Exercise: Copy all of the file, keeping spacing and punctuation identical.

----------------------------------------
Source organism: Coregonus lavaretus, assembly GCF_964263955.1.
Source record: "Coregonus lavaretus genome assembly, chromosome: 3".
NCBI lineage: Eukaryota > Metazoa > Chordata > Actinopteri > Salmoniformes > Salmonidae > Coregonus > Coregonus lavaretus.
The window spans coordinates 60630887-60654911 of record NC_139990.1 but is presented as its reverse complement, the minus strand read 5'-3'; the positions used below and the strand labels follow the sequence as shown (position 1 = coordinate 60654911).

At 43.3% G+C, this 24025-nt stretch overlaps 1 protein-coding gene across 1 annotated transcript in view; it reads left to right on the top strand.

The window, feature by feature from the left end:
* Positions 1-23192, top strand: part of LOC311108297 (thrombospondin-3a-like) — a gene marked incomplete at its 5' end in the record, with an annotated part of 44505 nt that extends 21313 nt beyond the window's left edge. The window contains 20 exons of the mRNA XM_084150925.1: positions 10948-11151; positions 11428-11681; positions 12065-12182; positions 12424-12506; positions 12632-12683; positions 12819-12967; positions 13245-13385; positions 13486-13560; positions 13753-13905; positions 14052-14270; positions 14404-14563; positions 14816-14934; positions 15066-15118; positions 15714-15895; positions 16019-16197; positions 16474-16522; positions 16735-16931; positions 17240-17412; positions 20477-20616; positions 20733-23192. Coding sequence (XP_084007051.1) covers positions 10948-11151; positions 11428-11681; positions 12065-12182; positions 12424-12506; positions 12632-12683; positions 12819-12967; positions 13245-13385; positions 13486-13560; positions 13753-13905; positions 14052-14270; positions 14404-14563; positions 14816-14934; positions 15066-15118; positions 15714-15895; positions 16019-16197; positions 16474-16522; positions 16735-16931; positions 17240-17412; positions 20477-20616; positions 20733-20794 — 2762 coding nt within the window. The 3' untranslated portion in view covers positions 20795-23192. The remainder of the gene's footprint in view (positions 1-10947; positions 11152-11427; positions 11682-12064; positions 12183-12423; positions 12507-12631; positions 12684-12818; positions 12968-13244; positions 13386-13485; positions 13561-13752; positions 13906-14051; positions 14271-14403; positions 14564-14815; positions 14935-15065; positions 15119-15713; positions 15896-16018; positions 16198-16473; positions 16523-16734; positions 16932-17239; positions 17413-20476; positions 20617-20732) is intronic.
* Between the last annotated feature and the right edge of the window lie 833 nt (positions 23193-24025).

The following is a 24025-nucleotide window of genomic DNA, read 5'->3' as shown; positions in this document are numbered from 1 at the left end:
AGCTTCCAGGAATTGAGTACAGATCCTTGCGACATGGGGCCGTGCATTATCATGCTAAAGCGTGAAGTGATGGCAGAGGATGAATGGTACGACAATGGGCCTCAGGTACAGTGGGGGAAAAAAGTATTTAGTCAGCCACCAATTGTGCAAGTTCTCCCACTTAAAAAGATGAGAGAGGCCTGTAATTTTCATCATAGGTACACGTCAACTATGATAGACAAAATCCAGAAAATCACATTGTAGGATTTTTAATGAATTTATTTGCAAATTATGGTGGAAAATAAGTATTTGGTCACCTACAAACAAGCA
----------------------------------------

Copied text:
Source organism: Coregonus lavaretus, assembly GCF_964263955.1.
Source record: "Coregonus lavaretus genome assembly, chromosome: 3".
NCBI lineage: Eukaryota > Metazoa > Chordata > Actinopteri > Salmoniformes > Salmonidae > Coregonus > Coregonus lavaretus.
The window spans coordinates 60630887-60654911 of record NC_139990.1 but is presented as its reverse complement, the minus strand read 5'-3'; the positions used below and the strand labels follow the sequence as shown (position 1 = coordinate 60654911).

At 43.3% G+C, this 24025-nt stretch overlaps 1 protein-coding gene across 1 annotated transcript in view; it reads left to right on the top strand.

The window, feature by feature from the left end:
* Positions 1-23192, top strand: part of LOC311108297 (thrombospondin-3a-like) — a gene marked incomplete at its 5' end in the record, with an annotated part of 44505 nt that extends 21313 nt beyond the window's left edge. The window contains 20 exons of the mRNA XM_084150925.1: positions 10948-11151; positions 11428-11681; positions 12065-12182; positions 12424-12506; positions 12632-12683; positions 12819-12967; positions 13245-13385; positions 13486-13560; positions 13753-13905; positions 14052-14270; positions 14404-14563; positions 14816-14934; positions 15066-15118; positions 15714-15895; positions 16019-16197; positions 16474-16522; positions 16735-16931; positions 17240-17412; positions 20477-20616; positions 20733-23192. Coding sequence (XP_084007051.1) covers positions 10948-11151; positions 11428-11681; positions 12065-12182; positions 12424-12506; positions 12632-12683; positions 12819-12967; positions 13245-13385; positions 13486-13560; positions 13753-13905; positions 14052-14270; positions 14404-14563; positions 14816-14934; positions 15066-15118; positions 15714-15895; positions 16019-16197; positions 16474-16522; positions 16735-16931; positions 17240-17412; positions 20477-20616; positions 20733-20794 — 2762 coding nt within the window. The 3' untranslated portion in view covers positions 20795-23192. The remainder of the gene's footprint in view (positions 1-10947; positions 11152-11427; positions 11682-12064; positions 12183-12423; positions 12507-12631; positions 12684-12818; positions 12968-13244; positions 13386-13485; positions 13561-13752; positions 13906-14051; positions 14271-14403; positions 14564-14815; positions 14935-15065; positions 15119-15713; positions 15896-16018; positions 16198-16473; positions 16523-16734; positions 16932-17239; positions 17413-20476; positions 20617-20732) is intronic.
* Between the last annotated feature and the right edge of the window lie 833 nt (positions 23193-24025).

The following is a 24025-nucleotide window of genomic DNA, read 5'->3' as shown; positions in this document are numbered from 1 at the left end:
AGCTTCCAGGAATTGAGTACAGATCCTTGCGACATGGGGCCGTGCATTATCATGCTAAAGCGTGAAGTGATGGCAGAGGATGAATGGTACGACAATGGGCCTCAGGTACAGTGGGGGAAAAAAGTATTTAGTCAGCCACCAATTGTGCAAGTTCTCCCACTTAAAAAGATGAGAGAGGCCTGTAATTTTCATCATAGGTACACGTCAACTATGATAGACAAAATCCAGAAAATCACATTGTAGGATTTTTAATGAATTTATTTGCAAATTATGGTGGAAAATAAGTATTTGGTCACCTACAAACAAGCA